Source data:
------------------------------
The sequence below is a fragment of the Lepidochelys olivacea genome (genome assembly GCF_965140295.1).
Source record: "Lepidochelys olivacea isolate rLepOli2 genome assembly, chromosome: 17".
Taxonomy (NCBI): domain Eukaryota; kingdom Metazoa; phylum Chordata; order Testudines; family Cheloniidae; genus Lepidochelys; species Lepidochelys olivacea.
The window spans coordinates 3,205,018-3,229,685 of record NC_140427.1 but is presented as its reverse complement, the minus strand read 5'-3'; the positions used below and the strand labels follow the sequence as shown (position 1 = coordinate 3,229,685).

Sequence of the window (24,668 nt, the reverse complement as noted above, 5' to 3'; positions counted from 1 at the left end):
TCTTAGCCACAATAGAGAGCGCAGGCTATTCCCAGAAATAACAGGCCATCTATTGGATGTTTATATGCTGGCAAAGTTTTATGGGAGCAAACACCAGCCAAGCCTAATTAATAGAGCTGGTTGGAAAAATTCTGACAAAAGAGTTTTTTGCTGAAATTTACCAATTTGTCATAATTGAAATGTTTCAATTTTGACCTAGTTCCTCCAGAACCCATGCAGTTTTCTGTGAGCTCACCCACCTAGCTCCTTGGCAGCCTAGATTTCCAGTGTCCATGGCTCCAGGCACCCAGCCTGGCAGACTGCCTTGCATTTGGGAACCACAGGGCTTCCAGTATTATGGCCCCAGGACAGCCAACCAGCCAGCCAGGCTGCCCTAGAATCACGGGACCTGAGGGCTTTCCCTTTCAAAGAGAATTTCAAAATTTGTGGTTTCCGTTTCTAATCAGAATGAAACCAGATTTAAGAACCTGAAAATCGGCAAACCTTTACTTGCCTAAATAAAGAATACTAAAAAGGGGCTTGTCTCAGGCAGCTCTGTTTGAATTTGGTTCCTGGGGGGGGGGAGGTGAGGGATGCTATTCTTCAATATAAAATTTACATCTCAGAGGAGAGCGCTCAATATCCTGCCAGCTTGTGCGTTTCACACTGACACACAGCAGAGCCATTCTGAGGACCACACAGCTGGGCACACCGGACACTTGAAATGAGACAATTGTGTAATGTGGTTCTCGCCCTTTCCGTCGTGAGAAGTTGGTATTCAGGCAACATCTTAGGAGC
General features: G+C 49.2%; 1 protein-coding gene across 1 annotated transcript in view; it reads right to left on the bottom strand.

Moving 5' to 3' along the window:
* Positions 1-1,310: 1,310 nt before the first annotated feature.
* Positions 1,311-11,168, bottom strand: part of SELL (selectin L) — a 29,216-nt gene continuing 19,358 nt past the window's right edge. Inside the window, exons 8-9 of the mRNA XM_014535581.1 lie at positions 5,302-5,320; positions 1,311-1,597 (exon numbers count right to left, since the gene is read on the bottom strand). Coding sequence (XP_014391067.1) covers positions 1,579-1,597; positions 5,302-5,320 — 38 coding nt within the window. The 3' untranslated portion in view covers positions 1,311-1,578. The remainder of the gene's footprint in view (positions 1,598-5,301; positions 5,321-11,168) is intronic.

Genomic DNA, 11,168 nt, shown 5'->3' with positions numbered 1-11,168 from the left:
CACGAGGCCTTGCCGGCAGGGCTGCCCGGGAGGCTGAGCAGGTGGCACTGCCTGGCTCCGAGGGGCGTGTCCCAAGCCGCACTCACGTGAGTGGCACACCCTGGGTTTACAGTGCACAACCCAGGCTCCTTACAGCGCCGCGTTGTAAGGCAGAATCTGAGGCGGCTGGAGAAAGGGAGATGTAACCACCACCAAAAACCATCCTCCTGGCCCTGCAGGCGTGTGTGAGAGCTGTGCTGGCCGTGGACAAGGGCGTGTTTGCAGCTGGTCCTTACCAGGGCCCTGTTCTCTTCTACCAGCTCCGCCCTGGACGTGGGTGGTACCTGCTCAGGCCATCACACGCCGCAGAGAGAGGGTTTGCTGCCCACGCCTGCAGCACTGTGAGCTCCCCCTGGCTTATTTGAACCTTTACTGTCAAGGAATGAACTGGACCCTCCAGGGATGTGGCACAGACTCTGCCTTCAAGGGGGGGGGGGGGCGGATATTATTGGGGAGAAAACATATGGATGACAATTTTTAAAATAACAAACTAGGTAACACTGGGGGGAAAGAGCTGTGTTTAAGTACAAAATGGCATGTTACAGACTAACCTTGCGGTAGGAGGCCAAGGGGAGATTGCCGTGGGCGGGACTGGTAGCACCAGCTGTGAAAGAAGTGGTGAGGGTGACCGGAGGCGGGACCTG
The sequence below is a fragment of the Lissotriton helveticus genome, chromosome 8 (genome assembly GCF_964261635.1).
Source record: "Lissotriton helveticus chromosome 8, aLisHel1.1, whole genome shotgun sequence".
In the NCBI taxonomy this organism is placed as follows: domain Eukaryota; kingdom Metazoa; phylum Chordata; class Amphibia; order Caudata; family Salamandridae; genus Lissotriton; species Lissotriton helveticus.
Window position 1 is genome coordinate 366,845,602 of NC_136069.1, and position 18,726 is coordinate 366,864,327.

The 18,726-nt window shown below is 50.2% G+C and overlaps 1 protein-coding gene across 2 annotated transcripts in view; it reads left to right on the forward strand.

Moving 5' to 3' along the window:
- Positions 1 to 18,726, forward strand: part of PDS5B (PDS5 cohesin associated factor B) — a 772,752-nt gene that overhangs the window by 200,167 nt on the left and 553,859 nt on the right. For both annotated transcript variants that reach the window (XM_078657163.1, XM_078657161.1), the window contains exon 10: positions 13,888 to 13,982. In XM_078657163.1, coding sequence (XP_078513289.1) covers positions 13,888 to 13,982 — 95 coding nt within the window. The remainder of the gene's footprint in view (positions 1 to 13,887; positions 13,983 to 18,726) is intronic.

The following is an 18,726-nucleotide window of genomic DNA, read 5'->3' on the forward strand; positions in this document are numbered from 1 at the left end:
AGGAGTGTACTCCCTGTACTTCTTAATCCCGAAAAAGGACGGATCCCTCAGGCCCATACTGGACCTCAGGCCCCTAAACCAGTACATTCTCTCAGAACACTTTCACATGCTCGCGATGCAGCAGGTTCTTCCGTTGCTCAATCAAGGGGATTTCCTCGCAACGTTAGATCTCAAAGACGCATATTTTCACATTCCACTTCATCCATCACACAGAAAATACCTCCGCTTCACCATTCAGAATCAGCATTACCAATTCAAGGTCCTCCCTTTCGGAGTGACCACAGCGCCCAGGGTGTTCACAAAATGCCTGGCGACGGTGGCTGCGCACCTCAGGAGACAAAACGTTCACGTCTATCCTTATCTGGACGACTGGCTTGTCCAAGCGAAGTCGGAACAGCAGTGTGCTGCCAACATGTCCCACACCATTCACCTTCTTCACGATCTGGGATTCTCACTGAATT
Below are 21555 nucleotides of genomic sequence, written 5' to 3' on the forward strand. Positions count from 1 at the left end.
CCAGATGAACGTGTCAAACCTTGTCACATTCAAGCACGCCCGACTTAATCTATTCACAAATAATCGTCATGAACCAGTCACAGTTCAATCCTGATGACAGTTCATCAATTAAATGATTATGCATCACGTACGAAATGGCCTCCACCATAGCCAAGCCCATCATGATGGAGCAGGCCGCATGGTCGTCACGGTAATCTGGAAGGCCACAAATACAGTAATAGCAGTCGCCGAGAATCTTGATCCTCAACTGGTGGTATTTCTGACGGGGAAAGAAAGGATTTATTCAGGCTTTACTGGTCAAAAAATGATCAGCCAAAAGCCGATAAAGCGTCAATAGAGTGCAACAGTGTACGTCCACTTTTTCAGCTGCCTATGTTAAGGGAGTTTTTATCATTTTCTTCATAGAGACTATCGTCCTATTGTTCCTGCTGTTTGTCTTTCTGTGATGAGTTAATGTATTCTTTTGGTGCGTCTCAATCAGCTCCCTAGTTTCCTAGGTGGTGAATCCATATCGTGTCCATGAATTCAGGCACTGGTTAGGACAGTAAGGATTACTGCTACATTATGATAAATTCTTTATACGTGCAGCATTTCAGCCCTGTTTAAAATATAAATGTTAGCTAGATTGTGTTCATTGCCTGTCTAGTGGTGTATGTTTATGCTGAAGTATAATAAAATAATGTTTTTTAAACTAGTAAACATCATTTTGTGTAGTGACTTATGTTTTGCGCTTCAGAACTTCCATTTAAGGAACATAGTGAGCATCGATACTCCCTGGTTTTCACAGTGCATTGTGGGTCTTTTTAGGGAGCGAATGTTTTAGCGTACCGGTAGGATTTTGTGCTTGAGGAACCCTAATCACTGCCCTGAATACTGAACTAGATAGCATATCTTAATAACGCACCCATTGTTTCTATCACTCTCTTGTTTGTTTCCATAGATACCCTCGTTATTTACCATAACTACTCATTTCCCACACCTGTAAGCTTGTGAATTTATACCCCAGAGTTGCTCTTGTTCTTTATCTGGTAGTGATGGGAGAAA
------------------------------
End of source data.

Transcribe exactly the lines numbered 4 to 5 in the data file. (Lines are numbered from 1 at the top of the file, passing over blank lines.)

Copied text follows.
The window spans coordinates 3,205,018-3,229,685 of record NC_140427.1 but is presented as its reverse complement, the minus strand read 5'-3'; the positions used below and the strand labels follow the sequence as shown (position 1 = coordinate 3,229,685).

Sequence of the window (24,668 nt, the reverse complement as noted above, 5' to 3'; positions counted from 1 at the left end):